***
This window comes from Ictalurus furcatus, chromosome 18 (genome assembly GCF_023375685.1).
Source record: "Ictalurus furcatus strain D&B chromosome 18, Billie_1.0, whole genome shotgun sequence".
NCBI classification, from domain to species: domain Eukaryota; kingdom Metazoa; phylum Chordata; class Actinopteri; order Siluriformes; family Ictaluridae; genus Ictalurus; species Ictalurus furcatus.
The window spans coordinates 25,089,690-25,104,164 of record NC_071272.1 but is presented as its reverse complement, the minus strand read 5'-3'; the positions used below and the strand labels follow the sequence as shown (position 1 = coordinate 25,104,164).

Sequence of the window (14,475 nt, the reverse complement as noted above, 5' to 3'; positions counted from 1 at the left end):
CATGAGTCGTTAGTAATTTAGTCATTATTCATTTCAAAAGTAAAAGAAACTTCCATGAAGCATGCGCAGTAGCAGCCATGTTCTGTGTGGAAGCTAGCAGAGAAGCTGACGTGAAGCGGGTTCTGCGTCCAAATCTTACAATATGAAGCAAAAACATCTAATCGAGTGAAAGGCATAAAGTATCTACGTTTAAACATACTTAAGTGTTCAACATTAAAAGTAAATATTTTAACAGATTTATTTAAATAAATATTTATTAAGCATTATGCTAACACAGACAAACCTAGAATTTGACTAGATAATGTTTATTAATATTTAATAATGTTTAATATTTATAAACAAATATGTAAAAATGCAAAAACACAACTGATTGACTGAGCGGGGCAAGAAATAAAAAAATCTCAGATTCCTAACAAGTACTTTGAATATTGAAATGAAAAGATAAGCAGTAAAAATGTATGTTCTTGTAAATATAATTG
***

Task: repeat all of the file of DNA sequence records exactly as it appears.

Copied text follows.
This window comes from Ictalurus furcatus, chromosome 18 (genome assembly GCF_023375685.1).
Source record: "Ictalurus furcatus strain D&B chromosome 18, Billie_1.0, whole genome shotgun sequence".
NCBI classification, from domain to species: domain Eukaryota; kingdom Metazoa; phylum Chordata; class Actinopteri; order Siluriformes; family Ictaluridae; genus Ictalurus; species Ictalurus furcatus.
The window spans coordinates 25,089,690-25,104,164 of record NC_071272.1 but is presented as its reverse complement, the minus strand read 5'-3'; the positions used below and the strand labels follow the sequence as shown (position 1 = coordinate 25,104,164).

Sequence of the window (14,475 nt, the reverse complement as noted above, 5' to 3'; positions counted from 1 at the left end):
CATGAGTCGTTAGTAATTTAGTCATTATTCATTTCAAAAGTAAAAGAAACTTCCATGAAGCATGCGCAGTAGCAGCCATGTTCTGTGTGGAAGCTAGCAGAGAAGCTGACGTGAAGCGGGTTCTGCGTCCAAATCTTACAATATGAAGCAAAAACATCTAATCGAGTGAAAGGCATAAAGTATCTACGTTTAAACATACTTAAGTGTTCAACATTAAAAGTAAATATTTTAACAGATTTATTTAAATAAATATTTATTAAGCATTATGCTAACACAGACAAACCTAGAATTTGACTAGATAATGTTTATTAATATTTAATAATGTTTAATATTTATAAACAAATATGTAAAAATGCAAAAACACAACTGATTGACTGAGCGGGGCAAGAAATAAAAAAATCTCAGATTCCTAACAAGTACTTTGAATATTGAAATGAAAAGATAAGCAGTAAAAATGTATGTTCTTGTAAATATAATTG